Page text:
Angel Air 2014
British fraction of the famous franchise refashion their classic catalogue to lay claim on the band’s legacy and give it a new punch.
Lately, Andy Scott’s stormtroopers have been in severe competition, not so much with American-based Steve Priest‘s version of SWEET – the Brits’ 2013-2014 tour proved they can stand their ground on both sides of the Pond – as with the group’s past. Current line-up may go from strength to strength but fans would still love the ’70s quartet, and today’s ensemble don’t make it easier by recording covers and playing classic LPs in their entirety when a new album is long overdue. More so, cutting afresh a string of familiar chart-biters and deservedly calling it “Hits” might lead to a lot of confusion, yet the genuine aficionado will cherish the small details which make this modernization somewhat special.
Having gone through the phase when glam was out of style before it got reappraised, it’s nice to hear the band return to their early innocence with the tight, twangy medley of “Co Co/Funny Funny/Poppa Joe” and the full-blown heavy glitter of “Wig Wam Bam” and “Little Willy” where Pete Lincoln packs bass and leads harmonies in a slightly different, from the original, way, adding weight to their confetti. And while there’s not much of an upgrade to “Fox On The Run” and “Teenage Rampage” that once again emulates psyched-up live dynamics, Scott’s acoustic strum gains a clear crunch on “The Six Teens” or “Blockbuster” to render its riffage sharper, and Tony O’Hora’s prominent piano lifts “Love Is Like Oxygen” higher than ever. By the same token, thanks not in the least to Bruce Bisland’s drumming, “Action” and “Ballroom Blitz” lose their lightness a little in favor of depth so beloved of metallers and punks who’ve been doing them for years.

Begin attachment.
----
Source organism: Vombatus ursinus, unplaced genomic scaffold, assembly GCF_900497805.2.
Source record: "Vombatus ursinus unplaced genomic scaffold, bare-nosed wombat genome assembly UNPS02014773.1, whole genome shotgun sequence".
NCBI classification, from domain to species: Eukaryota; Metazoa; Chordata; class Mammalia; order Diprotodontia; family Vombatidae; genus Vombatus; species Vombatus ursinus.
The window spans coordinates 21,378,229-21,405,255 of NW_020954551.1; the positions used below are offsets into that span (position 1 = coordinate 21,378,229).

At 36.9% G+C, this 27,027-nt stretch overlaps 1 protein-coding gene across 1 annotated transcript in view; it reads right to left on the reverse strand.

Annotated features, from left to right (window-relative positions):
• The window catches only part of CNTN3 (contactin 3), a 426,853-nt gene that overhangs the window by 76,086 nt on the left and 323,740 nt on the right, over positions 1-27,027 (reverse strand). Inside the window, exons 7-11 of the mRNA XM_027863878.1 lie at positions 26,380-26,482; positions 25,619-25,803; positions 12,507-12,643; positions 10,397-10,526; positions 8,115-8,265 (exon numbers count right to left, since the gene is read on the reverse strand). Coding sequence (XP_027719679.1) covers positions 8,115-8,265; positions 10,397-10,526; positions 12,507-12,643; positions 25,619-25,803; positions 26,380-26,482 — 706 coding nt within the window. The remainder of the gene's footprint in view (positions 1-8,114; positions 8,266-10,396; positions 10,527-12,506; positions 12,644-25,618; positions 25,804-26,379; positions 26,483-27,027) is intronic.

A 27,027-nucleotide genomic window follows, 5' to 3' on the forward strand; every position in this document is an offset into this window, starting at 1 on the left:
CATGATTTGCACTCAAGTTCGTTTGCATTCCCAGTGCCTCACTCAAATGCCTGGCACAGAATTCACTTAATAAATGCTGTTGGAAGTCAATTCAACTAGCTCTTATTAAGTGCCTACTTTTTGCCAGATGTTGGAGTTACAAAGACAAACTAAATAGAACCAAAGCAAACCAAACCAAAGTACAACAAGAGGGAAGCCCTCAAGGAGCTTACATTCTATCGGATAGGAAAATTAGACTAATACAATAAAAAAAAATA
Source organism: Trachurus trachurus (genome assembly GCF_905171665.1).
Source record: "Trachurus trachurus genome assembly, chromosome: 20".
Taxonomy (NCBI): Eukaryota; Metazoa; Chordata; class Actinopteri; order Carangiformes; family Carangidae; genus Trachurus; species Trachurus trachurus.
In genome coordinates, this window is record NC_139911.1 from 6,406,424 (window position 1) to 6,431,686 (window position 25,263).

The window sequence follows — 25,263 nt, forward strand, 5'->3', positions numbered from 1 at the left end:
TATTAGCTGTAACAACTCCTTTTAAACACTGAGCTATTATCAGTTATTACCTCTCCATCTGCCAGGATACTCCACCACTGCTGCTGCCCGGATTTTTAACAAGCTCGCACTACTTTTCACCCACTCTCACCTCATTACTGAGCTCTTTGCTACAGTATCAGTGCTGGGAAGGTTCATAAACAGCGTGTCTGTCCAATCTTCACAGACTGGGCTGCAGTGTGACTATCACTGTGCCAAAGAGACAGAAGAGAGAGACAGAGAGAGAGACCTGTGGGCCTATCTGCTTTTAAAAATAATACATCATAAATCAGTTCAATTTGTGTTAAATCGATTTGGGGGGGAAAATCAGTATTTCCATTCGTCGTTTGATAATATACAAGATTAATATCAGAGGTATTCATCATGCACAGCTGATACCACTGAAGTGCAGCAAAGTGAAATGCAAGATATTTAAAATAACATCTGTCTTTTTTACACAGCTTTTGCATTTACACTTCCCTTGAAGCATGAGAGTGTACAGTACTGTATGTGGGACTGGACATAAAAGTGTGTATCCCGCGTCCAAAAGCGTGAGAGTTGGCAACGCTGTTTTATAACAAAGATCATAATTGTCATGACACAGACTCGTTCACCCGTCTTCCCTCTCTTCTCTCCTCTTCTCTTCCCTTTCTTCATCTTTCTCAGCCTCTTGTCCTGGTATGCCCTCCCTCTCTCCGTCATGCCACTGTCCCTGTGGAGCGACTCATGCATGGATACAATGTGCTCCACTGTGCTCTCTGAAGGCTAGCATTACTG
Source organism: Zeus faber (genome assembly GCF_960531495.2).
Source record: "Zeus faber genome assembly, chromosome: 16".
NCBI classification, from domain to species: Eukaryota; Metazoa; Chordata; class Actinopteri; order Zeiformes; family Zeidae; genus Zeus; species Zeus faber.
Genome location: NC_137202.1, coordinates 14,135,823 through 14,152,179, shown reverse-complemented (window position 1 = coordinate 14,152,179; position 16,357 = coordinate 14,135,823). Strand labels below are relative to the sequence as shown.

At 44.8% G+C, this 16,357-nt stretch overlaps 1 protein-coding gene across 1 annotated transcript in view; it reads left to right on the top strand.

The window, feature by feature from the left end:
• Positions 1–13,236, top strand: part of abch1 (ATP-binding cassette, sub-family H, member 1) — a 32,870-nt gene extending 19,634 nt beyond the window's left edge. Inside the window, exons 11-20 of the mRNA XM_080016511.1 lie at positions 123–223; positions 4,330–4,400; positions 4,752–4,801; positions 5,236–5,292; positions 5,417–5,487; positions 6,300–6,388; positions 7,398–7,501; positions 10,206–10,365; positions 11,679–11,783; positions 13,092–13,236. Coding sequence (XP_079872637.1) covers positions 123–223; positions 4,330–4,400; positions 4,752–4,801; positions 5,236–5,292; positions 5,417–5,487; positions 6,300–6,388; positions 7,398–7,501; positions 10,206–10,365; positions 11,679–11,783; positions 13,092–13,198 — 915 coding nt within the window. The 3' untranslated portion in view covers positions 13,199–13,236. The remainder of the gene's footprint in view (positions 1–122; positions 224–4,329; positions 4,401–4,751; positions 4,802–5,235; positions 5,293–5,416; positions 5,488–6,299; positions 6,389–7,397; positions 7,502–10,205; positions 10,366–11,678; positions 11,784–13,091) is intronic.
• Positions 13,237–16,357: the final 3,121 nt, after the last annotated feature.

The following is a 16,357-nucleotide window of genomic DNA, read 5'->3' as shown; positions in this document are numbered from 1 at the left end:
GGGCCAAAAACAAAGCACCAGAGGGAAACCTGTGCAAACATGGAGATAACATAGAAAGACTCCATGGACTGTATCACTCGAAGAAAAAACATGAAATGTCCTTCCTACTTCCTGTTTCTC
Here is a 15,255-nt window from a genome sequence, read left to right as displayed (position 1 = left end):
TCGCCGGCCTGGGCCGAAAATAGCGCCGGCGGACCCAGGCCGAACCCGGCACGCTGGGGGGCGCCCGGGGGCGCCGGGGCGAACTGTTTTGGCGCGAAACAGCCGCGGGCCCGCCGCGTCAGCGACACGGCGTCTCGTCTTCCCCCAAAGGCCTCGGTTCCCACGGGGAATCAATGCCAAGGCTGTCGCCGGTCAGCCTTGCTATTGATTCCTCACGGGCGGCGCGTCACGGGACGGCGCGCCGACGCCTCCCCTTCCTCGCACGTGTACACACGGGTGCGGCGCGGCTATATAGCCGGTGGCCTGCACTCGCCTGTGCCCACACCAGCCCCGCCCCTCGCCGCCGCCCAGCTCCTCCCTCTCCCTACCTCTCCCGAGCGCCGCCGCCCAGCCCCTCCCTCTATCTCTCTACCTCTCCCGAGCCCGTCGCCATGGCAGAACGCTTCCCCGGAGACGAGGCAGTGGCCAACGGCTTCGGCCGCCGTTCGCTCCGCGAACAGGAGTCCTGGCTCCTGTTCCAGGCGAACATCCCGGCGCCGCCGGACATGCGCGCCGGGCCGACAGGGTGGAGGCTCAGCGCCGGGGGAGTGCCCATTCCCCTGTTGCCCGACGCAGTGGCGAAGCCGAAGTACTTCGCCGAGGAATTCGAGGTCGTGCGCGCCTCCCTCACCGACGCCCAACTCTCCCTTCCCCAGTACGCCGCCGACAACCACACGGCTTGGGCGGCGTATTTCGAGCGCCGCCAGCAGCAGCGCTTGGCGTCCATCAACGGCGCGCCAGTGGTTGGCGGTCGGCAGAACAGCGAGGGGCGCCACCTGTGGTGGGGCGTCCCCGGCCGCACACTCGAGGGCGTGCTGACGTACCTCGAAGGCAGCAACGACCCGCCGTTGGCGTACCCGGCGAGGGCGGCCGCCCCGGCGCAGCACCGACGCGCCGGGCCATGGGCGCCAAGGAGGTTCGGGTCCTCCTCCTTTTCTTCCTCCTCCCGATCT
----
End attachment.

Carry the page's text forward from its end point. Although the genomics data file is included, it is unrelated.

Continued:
To demonstrate equal energy to the younger ones, the band let rip in “Peppermint Twist” and it goes to show SWEET’s dedication to the rock ‘n’ roll case hasn’t diminish – it even got bigger now that all the strains of their patented stripes came together. The proof delivered, ain’t it time to come up with new goodies, lads?